Auctioneers

The auction process is a key part of the secondary art and antiques market.

Firms of auctioneers usually specialise in a number of fields such as jewellery, ceramics, paintings, Asian art or coins but many also hold general sales where the goods available are not defined by a particular genre and are usually lower in value.

Auctioneers often provide other services such as probate and insurance valuations.

An answer to all prayers

09 May 2002

This unusual looking piece from Ottoman Turkey, pictured right, provided one of the highlights of Bonhams’ Islamic sale on April 24 when it sold for £40,000.

Gold pair-cased pocket watch

09 May 2002

This gold pair-cased pocket watch was brought into the offices of Charterhouse auctioneers of Sherborne, Dorset in a plastic carrier bag – albeit a Harrods bag – by a vendor who had kept it in his sock drawer for many years.

Philip cracks the Coade

09 May 2002

Although all the other sales that used to be held at Sotheby’s Billingshurst have now moved to their Olympia rooms*, the one notable exception is their twice-yearly auctions of garden statuary and architectural items. These continue to be held in West Sussex where they can benefit from Billingshurst’s location for a stylish viewing in their country house grounds.

Award for new auction team

09 May 2002

After trading for only six months, Fieldings Auctioneers, based in Stourbridge, West Midlands have won a regional business award. They were nominated by the Black Country Chamber of Commerce for the Best New Business, Service Sector in their first annual New Business Awards (2001-2002).

Dede Brooks gets house detention and community service

08 May 2002

Former Sotheby’s chief executive Diana ‘Dede’ Brooks was sentenced to six months ‘home detention’ last Monday after pleading guilty to fixing commissions for vendors with Christie’s between 1993 and 1999.

Auctioneers team up to boost sales in the provinces

07 May 2002

Three Lincolnshire auctioneers are setting aside their competitive differences and collaborating on a week-long series of sales in the county.

Student philanthropist’s Owenite play at £1200

03 May 2002

SOLD at £1200 to Jarndyce in this sale of photographs, historical documents, autographs and ephemera was an 1838 manuscript of The Student, a play by Frederick Bate.

Russian Imperial vases reach €520,000

03 May 2002

A pair of ornamental blue and gold vases made by the Manufacture Impériale in St Petersburg (c.1825-30) soared to €520,000 (£335,000) at Beaussant-Lefèvre on April 10.

Bolognese sorcery for spaghetti junction

03 May 2002

...in Massachusetts: START your engines… there’s just time to race over to America for a chance to own one of the smartest little sports cars around.

Royal Albert rules in the Potteries

03 May 2002

Royal Doulton and Moorcroft collectors are always in abundance at these sales in the heart of the Potteries, and if their specialisms within their subjects sometimes make for hard going at the rostrum, the increasing demand for Royal Albert pieces was well catered for.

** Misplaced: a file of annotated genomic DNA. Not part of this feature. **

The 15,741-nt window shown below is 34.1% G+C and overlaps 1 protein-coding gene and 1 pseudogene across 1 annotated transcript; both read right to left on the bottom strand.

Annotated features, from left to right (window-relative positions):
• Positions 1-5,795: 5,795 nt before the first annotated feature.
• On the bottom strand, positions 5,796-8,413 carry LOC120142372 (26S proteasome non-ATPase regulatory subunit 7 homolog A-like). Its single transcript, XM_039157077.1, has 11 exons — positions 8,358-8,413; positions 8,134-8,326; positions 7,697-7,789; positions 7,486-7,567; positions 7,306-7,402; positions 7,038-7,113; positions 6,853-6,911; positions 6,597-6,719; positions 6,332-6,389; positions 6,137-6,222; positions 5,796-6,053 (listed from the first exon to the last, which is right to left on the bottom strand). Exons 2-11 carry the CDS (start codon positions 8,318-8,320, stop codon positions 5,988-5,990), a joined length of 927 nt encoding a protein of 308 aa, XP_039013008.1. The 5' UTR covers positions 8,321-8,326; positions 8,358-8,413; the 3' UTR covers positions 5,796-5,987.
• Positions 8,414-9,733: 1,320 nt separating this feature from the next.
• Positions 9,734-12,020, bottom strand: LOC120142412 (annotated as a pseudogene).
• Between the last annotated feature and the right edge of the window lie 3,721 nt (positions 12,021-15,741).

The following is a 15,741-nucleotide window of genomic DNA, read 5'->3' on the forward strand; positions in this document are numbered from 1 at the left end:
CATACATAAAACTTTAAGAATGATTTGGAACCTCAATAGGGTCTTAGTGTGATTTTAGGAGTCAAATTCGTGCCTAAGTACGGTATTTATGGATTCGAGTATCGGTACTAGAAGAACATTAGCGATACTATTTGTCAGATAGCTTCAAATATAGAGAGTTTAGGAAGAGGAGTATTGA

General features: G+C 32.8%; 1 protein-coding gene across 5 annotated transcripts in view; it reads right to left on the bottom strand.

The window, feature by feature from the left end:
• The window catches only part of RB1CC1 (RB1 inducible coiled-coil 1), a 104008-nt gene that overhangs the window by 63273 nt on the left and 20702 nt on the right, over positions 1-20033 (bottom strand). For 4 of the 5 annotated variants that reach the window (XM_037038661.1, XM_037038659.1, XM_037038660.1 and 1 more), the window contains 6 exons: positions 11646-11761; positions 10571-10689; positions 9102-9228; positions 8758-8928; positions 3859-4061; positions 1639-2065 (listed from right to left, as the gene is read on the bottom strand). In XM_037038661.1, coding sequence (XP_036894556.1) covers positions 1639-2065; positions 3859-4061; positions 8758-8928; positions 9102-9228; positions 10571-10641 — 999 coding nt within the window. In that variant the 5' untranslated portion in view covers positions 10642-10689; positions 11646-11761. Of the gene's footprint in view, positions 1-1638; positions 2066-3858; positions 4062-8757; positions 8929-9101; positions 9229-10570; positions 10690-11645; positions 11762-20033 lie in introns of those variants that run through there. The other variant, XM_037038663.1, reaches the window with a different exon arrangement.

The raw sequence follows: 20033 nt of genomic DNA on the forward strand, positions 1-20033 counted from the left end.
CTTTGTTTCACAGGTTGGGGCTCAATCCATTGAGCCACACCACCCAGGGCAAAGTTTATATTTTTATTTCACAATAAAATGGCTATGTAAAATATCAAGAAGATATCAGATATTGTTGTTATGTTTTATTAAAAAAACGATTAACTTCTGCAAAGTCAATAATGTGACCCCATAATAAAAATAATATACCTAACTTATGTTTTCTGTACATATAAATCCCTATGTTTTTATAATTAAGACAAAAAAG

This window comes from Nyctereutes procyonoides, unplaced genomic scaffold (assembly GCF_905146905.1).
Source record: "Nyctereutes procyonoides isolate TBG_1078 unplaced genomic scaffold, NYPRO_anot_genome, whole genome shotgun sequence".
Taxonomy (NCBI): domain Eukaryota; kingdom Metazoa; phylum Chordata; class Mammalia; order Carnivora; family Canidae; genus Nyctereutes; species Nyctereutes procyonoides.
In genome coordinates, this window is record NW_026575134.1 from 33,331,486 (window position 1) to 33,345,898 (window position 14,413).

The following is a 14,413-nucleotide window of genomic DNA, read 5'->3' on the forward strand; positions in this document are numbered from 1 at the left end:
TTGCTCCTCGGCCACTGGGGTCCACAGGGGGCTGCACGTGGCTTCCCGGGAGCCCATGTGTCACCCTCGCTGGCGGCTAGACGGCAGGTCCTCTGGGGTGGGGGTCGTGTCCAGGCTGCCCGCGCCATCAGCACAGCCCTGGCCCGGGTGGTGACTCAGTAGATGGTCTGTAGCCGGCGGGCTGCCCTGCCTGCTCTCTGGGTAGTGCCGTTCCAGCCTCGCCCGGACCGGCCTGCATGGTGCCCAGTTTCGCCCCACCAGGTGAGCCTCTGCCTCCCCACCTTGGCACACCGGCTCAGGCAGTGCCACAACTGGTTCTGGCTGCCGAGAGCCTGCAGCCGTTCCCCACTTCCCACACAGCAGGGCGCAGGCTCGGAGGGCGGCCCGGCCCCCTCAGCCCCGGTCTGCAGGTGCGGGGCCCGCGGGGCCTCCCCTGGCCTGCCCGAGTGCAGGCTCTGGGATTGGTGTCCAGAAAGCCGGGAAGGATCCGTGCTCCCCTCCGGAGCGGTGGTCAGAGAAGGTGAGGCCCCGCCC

Taubman jailed, and Tennant to quit as RA fund chief

02 May 2002

The former chairmen of Sotheby’s and Christie’s faced different but equally humiliating fates last week following the auction house price-fixing scandal.

Moorcroft fuels ceramics bids

02 May 2002

Over the last six months Amersham Auction Rooms have reported an increase in prices for ceramics and collectables in contrast to static or falling bids placed for furniture.

Steiff bears keep toy sale totals climbing

02 May 2002

AUCTIONEER Andrew Hartley has been holding biannual toy sales for a decade but the last few years has seen them grow in strength. Totals have risen steadily from around £40,000 several years ago to the £66,000 mark achieved at their most recent 650-lot sale which boasted a 95 per cent take-up.

Early 19th century diamond necklace

02 May 2002

“It was like the 1970s all over again,” said John Benjamin of Woolley and Wallis, describing the breadth of quality at his jewellery sale in Salisbury on April 24-25.

Initials of ‘first real London dealer’ boosts bids on desk

02 May 2002

This marquetry panel, right, was one of the distinguishing features of a much-altered kingwood bonheur du jour which highlighted Dreweatt Neate’s (15 per cent buyer’s premium) furniture and works of art sale on March 27.

Christie’s clarify rules on consultants bidding

01 May 2002

CONSULTANTS at Christie’s have had it spelled out that they may not bid on lots when they have been privy to confidential information about them through their consultancy.

Driving up Walpole

25 April 2002

One of the earliest known portraits of Sir Robert Walpole, England’s first Prime Minister, is to be sold at Cheffin’s Cambridge salerooms on May 14, as part of the collection of Cambridge academic Sir John Plumb.

Wade in for studio pot luck

25 April 2002

One of the main preoccupations of the 19th century art potters – and a distinguishing feature of much of their work – is an emphasis on hand crafting and experimental work and an interest in the techniques and glazes of earlier periods.

Bidders scent Modern bargains

24 April 2002

Dr Anton C.R. Dreesmann spent several million dollars of his fortune on Impressionist and Modern art, but, for all this expenditure, few specialists in this most expensive of all sectors of the art market seemed to have regarded Dr Dreesmann as a major collector.

Staffordshire’s pretty answer to Limoges

24 April 2002

Limoges enamel has its English equivalent in the rustic little boxes produced by artisans in the South Staffordshire towns of Bilston and Wolverhampton during the late 18th century.

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